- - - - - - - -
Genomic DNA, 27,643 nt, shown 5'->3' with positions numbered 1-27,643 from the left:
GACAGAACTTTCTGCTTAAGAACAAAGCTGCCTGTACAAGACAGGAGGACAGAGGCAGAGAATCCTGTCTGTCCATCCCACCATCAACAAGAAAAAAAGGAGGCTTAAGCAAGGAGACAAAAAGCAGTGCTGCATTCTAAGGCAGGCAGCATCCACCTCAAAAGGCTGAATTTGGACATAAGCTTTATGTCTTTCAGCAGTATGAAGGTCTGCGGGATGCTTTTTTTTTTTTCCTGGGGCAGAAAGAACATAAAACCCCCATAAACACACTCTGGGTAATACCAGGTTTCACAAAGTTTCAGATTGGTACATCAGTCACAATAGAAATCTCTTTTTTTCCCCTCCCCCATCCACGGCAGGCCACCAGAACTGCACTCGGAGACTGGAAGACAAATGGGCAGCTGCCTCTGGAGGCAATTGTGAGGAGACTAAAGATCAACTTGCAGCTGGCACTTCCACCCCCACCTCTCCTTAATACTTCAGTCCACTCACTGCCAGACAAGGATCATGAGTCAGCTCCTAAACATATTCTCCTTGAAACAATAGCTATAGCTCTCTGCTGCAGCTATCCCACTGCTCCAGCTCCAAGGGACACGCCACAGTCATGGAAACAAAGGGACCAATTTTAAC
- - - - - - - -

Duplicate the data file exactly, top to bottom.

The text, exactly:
Genomic DNA, 27,643 nt, shown 5'->3' with positions numbered 1-27,643 from the left:
GACAGAACTTTCTGCTTAAGAACAAAGCTGCCTGTACAAGACAGGAGGACAGAGGCAGAGAATCCTGTCTGTCCATCCCACCATCAACAAGAAAAAAAGGAGGCTTAAGCAAGGAGACAAAAAGCAGTGCTGCATTCTAAGGCAGGCAGCATCCACCTCAAAAGGCTGAATTTGGACATAAGCTTTATGTCTTTCAGCAGTATGAAGGTCTGCGGGATGCTTTTTTTTTTTTCCTGGGGCAGAAAGAACATAAAACCCCCATAAACACACTCTGGGTAATACCAGGTTTCACAAAGTTTCAGATTGGTACATCAGTCACAATAGAAATCTCTTTTTTTCCCCTCCCCCATCCACGGCAGGCCACCAGAACTGCACTCGGAGACTGGAAGACAAATGGGCAGCTGCCTCTGGAGGCAATTGTGAGGAGACTAAAGATCAACTTGCAGCTGGCACTTCCACCCCCACCTCTCCTTAATACTTCAGTCCACTCACTGCCAGACAAGGATCATGAGTCAGCTCCTAAACATATTCTCCTTGAAACAATAGCTATAGCTCTCTGCTGCAGCTATCCCACTGCTCCAGCTCCAAGGGACACGCCACAGTCATGGAAACAAAGGGACCAATTTTAAC